The Fulham Pottery was founded in Fulham, London, by John Dwight in 1672, at the junction of New King's Road and Burlington Road, Fulham, not far from Putney Bridge. Dwight is the earliest clearly documented maker of stoneware in England, although immigrant Dutch or German potters were probably active several decades before. By 1690 there was a rival stoneware operation in Fulham, run by the Dutch Elers brothers, who after a few years went off to become important early figures in transforming the Staffordshire pottery industry.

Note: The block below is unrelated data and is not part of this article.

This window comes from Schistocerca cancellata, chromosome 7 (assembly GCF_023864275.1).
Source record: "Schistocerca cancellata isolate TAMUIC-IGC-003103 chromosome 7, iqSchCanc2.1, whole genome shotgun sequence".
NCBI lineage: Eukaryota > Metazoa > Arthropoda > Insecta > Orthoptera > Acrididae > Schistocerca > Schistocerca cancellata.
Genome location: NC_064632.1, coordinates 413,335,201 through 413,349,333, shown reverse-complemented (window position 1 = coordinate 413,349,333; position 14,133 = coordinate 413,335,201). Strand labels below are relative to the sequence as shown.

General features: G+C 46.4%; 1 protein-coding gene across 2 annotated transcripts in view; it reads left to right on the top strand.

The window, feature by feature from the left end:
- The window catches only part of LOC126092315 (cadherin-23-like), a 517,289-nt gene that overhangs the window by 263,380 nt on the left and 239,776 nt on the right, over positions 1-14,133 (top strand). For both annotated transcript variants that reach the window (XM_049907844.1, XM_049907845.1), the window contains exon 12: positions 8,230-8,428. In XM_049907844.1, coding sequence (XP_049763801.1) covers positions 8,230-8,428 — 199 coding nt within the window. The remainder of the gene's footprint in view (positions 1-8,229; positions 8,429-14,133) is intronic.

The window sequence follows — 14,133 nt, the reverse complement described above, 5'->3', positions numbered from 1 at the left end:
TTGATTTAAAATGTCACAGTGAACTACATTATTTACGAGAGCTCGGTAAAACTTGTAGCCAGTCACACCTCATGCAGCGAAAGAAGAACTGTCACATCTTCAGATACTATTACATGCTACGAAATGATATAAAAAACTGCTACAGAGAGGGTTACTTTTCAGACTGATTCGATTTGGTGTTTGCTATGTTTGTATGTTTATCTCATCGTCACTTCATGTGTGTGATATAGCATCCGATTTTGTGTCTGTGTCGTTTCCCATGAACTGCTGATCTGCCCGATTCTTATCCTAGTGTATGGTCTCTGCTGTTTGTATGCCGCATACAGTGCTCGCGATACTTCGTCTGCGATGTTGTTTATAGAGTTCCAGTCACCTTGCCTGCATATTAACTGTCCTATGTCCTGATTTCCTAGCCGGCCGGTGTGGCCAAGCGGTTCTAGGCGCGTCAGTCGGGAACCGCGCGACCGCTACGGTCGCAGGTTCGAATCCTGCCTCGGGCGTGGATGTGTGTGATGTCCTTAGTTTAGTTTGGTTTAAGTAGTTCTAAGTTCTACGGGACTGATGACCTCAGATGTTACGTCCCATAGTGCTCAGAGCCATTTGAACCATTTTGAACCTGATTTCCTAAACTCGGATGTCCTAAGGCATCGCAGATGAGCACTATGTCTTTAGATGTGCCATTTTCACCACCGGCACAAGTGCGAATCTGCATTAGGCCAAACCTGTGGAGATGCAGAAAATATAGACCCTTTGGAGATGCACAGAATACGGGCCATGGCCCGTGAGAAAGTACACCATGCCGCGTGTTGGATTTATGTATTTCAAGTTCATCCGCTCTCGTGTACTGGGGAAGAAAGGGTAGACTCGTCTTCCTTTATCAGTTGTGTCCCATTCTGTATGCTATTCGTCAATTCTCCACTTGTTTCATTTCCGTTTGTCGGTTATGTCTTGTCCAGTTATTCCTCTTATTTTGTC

In its first years it was a pioneering force in English pottery in several respects, in particular salt-glazed wares and figures. After Dwight's death in 1703 the pottery made less ambitious stonewares until a revival in the later 19th century. It operated on the same site until 1956, and then until at least the 1980s as a base for studio pottery to be fired. Today, all that remains of the original pottery is one large bottle kiln, "probably 19th-century", which is now a Grade II listed building.